I came across a quotation from the 20th-century American theologian Reinhold Niebuhr recently that caught my attention: “Original sin is that thing about man which makes him capable of conceiving of his own perfection and incapable of achieving it.” For Niebuhr, “man” means “humanity,” of course.

I am struck by the way this definition of sin challenges the American ethos: Human perfectibility is what we Americans are all about. What’s more, we can purchase perfection through cosmetic surgery, control-top pantyhose, the wine (or whatever) we drink, the vacations we take, the schools our children attend – in short, all that we consume.

But deeper than that are the cultural notions that medicine and science will lead us to a world where we neither die nor get old, where we can eat what we want and still have the figure we desire, where all children will be born perfect. We’ll be able to artificially enhance our intelligence, our physical agility and whatever other characteristics we deem desirable.

Likewise, schools will not only teach our children all that they need to know to succeed in the world, but will also make up for any social inequalities or deficiencies at home.

And of course our politicians will lead us to a society where everyone can have everything they want and nobody will have to pay for it; especially, nobody will have to pay for anything for anyone else.

I will admit that I’m a pretty good consumer myself. Like many other Americans, I live beyond my means, thanks to the ubiquitous credit card. And I’m not immune to the lure of owning something to show I’m cool, nor to the hope that medical means will be found not only to keep me alive for several decades more, but to keep me in good enough condition to do whatever I want to – travel and playing with dogs included.

When I read Niebuhr’s definition of sin, I think of two characteristics of American culture: individualism and pride. We have taken the exaltation of individual achievement and self-sufficiency to such an extreme that it has damaged our compassion: Many of us resent the thought that we might be asked to subsidize, through our taxes, someone else’s health care, education or even basic livelihood. “Why should I pay for them,” we say, “when they smoke and I don’t?” “Why should I pay all this money to support the schools, when I don’t have any children in school any more?” “Why should I care about some loafer living on welfare?”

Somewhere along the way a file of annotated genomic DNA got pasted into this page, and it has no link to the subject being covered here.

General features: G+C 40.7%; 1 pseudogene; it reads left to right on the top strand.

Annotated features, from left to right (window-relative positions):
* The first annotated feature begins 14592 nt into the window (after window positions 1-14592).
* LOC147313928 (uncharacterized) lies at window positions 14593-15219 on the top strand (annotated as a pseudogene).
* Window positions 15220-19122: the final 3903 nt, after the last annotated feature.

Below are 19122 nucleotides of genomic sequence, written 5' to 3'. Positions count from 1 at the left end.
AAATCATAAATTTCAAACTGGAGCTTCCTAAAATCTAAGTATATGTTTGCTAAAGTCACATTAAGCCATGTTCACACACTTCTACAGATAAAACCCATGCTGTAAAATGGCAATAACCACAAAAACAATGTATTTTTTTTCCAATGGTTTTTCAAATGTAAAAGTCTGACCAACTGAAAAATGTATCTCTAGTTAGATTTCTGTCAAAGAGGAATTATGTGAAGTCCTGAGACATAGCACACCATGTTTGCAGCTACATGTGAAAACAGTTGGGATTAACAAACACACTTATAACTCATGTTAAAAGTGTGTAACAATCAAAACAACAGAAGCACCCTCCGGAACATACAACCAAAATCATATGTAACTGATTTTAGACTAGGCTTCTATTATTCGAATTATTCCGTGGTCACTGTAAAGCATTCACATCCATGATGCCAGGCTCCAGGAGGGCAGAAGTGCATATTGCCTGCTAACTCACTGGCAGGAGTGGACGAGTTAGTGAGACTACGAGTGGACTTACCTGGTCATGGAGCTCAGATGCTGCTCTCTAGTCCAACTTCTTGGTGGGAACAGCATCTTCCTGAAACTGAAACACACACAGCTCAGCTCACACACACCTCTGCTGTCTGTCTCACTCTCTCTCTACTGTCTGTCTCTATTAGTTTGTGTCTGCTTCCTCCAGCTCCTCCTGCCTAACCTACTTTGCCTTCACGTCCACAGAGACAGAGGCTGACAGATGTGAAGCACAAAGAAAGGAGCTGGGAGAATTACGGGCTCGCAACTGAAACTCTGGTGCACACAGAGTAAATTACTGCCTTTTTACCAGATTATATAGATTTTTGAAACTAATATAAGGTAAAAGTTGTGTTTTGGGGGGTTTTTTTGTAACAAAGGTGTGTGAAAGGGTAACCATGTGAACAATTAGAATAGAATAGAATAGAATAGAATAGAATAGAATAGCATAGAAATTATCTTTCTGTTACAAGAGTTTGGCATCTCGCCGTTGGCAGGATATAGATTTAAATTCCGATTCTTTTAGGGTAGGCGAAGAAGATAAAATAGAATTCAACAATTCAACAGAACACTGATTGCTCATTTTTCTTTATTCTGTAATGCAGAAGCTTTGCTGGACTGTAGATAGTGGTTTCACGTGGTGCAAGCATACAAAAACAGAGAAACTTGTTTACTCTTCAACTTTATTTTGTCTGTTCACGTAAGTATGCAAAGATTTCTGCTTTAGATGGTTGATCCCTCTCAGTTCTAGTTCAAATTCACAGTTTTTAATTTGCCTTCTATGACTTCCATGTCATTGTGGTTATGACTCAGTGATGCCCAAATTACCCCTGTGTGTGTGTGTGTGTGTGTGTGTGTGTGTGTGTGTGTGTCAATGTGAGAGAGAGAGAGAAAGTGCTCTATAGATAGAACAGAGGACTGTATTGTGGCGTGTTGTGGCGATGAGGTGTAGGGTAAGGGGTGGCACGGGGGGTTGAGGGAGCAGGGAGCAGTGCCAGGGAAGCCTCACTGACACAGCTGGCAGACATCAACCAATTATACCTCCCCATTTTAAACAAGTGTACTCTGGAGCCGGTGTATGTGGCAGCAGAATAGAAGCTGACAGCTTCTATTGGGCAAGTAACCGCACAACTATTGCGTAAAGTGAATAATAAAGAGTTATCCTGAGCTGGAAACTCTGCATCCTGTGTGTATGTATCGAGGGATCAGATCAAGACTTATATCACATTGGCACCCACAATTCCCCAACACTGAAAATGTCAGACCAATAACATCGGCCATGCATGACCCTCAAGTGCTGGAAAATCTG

It all boils down to “I’ve got mine. Pull yourself up by your bootstraps, buddy, and get your own.” Living like that can be pretty lonely, as the burgeoning search for meaning and belonging attests. And that kind of life is based on the false idea that people can somehow be self-sufficient. We believe that through consumption, “working on” ourselves in therapy or at the gym, or even through religion, we can become the ideal people we imagine waiting inside us, just out of reach.

Even noble ideas of human perfection that are far from consumerist narcissism can lead us astray by 1) making the ideal the enemy of the possible and 2) making us think we can perfect ourselves apart from the One who made us. It is better for me to do a small thing for someone else each day (or even once a week) than to waste my energy fantasizing about the great thing I’ll do someday.

I’m a sinner, for sure. But I know that I’m not all I need. And I know that the welfare of other people, both close to me and around the world, is linked to my own. I am convicted by Niebuhr’s definition; it reminds me of my need for other people and for God. It reminds me that, made in the image of God, I am still “a little lower than the angels.” And the One who made me desires me to show my love, not by becoming divine, but by being fully human.

Being fully human is being vulnerable, accepting of our weaknesses, though not resigned to them, and alive to the humanity of those around us. It is the opposite of trying to perfect ourselves. Having developed compassion toward ourselves, we have more of it for others, too. Perhaps this is why God had to live in the world as a person, experiencing all that we do, before s/he was ready to die for “poor ornery people,” as one hymn says.

Doing away with the myth of human perfectibility frees us to be who we are, fallible, generous, nasty and heroic by turns, and to keep doing the best we can — with the help of our friends and our creator — to do better. It allows us to approach life with a sense of humor as well as a sense of awe, and to know we are loved, even at our worst.

Lent is a good time to reflect on our humanity, in all its arrogance and beauty, and to enter more deeply into the Love that holds us now and always. We might even give thanks that we are not perfect, and we don’t have to be.